Experts: Turkey very serious in intelligence sharing in counterterrorism fight

Published 24.08.2017 23:00
Updated 24.08.2017 23:02
Hundreds of people gather at a makeshift memorial on March 24, 2016, two days after a triple bomb attack, claimed by the Daesh, hit Brussels’ airport and the Maelbeek - Maalbeek metro station, the killing 32 people and wounding 300 others.
Hundreds of people gather at a makeshift memorial on March 24, 2016, two days after a triple bomb attack, claimed by the Daesh, hit Brussels’ airport and the Maelbeek - Maalbeek metro station, the killing 32 people and wounding 300 others.

Through the comprehensive steps it has taken in counterterrorism intelligence sharing, experts say that Ankara has been able to effectively identify terror suspects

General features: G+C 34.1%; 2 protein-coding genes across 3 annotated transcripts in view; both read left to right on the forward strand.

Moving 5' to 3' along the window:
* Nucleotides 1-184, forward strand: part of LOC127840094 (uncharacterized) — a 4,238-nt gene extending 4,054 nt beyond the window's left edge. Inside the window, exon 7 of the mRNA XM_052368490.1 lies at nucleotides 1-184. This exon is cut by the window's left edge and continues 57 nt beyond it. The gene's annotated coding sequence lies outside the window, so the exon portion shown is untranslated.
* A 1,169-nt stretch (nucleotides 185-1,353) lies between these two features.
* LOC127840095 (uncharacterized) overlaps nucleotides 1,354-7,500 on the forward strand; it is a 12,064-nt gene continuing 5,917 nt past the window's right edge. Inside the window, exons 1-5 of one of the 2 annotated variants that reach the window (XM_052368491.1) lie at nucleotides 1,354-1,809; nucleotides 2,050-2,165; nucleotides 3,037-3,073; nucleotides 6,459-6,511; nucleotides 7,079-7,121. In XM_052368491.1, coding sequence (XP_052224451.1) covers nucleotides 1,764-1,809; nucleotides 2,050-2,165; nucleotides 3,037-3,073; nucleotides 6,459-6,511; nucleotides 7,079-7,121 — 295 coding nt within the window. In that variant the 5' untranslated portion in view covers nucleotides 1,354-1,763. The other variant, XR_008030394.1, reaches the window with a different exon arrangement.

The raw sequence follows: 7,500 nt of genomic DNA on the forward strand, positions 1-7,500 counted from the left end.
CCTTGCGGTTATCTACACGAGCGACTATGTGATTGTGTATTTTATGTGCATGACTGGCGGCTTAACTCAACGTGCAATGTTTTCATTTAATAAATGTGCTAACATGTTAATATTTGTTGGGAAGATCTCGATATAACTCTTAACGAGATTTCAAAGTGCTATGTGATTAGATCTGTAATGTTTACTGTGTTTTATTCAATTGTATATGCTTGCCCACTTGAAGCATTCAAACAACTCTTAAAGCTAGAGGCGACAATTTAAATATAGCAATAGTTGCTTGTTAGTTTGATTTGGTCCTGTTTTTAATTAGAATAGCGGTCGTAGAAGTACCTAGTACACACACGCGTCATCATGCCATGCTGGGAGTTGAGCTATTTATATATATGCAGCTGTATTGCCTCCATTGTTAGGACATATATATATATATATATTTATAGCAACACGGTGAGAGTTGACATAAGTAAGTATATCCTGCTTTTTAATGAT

Turkey has deported more than 5,000 Daesh terrorists so far while also banning more than 53,000 foreign fighters from entering the country. However, despite these numbers, Turkey's intelligence sharing is being undermined by other countries by both ignoring intelligence information as well as blaming the country for using intelligence networks for the benefit of its own interests. According to the experts, however, especially as far as Syria-centered intelligence is concerned, Turkey takes intelligence sharing very seriously and is quite active in it as part of its counterterrorism strategy.